AWS (Amazon Web Services) is offering the open-source PostgreSQL relational database as part of its RDS (Relational Database Service).
Amazon Chief Technology Officer Werner Vogels announced the new offering, which is in beta, Thursday at the AWS' re:Invent 2013 user conference in Las Vegas.
[ Stay on top of the cloud with the "Cloud Computing Deep Dive" special report. Download it today! | From Amazon to Windows Azure, see how the elite 8 public clouds compare in InfoWorld's review. | For a quick, smart take on the news you'll be talking about, check out InfoWorld TechBrief -- subscribe today. ]
Amazon prepped the new database offering at the behest of its users, Vogels said. "This has been on the top of the RDS list that our customers have been asking about," Vogels said. "This has been requested so often in the past year and half that it is almost obvious that this is coming."
"Postgres is an amazing database and has many features that you want," Vogels told the audience, which erupted in enthusiastic applause over the news. He noted that a number of AWS customers have already been running PostgreSQL clusters on AWS's EC2 (Elastic Cloud Compute) service.
PostgreSQL joins MySQL, Oracle's self-named database system, and Microsoft's SQL Server in being offered as part of an RDS. Vogels pointed to a number of features where PostgreSQL excels, namely geocoding of data and full text search.
Accessing a managed edition from AWS RDS will provide customers with a number of RDS support features as well, Vogels noted. "With this launch of Postgres for RSD, we are able to take some management pain away," he said.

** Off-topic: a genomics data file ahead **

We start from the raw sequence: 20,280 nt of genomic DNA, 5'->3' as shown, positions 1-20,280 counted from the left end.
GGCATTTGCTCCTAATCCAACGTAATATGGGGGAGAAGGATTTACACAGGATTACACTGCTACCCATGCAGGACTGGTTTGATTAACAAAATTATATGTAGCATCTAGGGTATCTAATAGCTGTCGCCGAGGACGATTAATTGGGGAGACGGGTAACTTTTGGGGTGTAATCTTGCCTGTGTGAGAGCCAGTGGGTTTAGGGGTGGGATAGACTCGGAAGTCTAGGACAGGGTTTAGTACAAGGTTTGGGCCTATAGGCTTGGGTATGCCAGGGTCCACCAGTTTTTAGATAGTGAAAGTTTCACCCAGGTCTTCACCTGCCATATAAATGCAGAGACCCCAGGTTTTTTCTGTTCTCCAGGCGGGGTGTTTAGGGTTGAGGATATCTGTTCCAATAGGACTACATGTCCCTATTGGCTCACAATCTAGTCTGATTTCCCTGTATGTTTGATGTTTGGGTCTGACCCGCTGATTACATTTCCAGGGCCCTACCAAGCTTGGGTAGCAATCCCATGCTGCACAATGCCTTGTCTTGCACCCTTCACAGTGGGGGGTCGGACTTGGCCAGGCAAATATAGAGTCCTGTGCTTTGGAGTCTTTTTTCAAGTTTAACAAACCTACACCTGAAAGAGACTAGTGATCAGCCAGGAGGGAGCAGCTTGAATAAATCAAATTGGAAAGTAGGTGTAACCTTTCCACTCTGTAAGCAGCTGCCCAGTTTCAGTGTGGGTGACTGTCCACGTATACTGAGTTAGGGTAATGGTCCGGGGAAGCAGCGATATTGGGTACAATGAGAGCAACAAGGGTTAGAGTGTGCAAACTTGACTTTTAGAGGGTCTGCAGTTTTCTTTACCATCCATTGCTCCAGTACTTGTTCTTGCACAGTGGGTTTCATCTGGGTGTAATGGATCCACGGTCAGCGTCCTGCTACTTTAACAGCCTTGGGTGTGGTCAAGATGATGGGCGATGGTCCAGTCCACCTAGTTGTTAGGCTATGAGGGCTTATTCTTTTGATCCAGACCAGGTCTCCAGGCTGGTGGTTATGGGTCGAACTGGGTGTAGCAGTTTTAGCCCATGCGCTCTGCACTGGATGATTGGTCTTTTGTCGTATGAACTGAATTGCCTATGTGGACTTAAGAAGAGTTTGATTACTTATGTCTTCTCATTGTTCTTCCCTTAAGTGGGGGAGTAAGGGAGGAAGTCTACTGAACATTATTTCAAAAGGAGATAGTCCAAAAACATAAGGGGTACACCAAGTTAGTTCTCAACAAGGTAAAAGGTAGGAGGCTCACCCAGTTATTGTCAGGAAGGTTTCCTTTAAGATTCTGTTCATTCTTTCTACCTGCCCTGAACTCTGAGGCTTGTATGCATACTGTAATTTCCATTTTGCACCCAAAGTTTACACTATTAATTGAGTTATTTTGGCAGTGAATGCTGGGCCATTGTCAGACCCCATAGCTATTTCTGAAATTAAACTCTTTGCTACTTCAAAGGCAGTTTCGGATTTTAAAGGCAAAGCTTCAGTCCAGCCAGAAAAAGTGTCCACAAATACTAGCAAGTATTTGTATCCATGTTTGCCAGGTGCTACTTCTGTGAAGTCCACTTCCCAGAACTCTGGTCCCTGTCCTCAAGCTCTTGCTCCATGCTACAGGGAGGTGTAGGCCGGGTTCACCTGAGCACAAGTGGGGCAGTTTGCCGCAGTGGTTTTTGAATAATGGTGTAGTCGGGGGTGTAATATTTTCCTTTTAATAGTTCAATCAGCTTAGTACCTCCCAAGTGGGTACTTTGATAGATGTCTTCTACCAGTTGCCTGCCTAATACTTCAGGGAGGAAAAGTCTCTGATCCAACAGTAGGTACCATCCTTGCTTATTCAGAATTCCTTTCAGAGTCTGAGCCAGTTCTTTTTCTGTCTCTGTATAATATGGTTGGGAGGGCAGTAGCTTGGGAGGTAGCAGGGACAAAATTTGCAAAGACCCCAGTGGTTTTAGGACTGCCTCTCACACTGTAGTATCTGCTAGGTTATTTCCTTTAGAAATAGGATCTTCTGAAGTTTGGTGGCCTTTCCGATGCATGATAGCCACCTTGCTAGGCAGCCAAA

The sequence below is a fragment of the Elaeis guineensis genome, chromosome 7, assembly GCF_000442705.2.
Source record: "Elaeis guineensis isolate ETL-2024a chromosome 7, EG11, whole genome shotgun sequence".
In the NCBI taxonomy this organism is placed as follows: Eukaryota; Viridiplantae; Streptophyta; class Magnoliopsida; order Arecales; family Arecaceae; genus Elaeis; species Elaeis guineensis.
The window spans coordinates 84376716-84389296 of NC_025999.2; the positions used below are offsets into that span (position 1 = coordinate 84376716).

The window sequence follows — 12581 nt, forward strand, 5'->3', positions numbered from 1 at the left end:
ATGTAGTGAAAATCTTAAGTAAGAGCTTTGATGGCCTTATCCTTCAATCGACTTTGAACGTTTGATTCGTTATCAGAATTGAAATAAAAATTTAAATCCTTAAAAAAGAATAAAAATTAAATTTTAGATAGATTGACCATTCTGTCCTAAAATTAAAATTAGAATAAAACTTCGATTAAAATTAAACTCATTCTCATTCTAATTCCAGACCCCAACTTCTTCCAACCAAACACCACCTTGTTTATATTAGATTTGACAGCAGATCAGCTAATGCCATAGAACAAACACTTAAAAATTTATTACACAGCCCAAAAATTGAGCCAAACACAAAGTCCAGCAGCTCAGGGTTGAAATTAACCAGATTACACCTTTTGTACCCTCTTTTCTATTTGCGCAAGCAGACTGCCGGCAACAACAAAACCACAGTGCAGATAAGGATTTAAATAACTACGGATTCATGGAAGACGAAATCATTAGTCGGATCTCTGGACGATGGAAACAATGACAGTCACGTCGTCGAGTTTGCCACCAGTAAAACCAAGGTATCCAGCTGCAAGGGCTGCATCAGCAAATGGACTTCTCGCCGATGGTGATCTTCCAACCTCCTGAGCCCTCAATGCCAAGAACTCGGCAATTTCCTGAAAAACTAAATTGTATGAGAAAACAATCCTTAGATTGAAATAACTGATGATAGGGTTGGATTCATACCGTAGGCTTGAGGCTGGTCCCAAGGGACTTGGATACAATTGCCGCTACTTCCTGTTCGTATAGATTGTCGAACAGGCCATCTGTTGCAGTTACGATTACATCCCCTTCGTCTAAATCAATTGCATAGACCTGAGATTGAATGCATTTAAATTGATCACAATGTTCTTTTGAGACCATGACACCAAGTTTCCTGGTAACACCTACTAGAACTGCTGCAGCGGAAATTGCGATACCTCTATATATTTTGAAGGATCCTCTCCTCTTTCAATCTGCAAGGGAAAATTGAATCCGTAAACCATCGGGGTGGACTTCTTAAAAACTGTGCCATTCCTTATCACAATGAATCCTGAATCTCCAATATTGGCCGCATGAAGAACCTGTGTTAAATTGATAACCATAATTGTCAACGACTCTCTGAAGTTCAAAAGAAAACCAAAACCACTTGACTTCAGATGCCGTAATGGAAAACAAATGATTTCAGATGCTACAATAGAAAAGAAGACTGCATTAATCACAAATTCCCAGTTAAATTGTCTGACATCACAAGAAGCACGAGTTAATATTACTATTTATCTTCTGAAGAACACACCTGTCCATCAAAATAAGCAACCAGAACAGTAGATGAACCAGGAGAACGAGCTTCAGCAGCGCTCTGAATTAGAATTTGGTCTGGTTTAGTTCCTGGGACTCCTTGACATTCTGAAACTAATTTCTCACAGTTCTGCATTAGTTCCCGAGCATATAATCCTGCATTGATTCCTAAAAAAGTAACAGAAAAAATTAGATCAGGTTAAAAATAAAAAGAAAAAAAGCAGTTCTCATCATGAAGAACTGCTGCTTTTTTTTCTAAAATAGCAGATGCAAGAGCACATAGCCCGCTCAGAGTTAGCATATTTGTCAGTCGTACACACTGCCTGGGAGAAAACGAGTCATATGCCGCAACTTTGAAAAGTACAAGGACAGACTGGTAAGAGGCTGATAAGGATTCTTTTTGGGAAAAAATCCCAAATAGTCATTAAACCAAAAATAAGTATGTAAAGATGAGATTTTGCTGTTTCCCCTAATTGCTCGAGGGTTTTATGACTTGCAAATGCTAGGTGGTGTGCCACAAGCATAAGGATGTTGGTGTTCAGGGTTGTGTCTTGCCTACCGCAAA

Customers will enjoy multizoned availability, the ability to specify IOPs (input output operations per second), automated backups, access disks up to 3TB in size, and VPC (Virtual Private Cloud) support.
Although not quite as well known as the other widely used open-source database system MySQL, or even the MySQL offshoot MariaDB, PostgreSQL is "a better technology in many ways," said Curt Monash of the IT research firm Monash Research. In particular, the software has greater datatype flexibility and geospatial support, Monash said by email.
Historically though, PostgreSQL support hasn't been as strong as MySQL's, Monash said. EnterpriseDB is one company that offers commercial support for the software and cloud provider Heroku also offers a hosted version of the database system.
The PostgreSQL offering was one of a number of service announcements that Vogels made at the event. AWS also launched Automated cross-region snapshot copying for data in the Amazon Redshift data warehouse; fast solid state drive instances; new EC2 instances for compute intensive workloads; and a service called Kinesis for real-time processing of large amounts of data.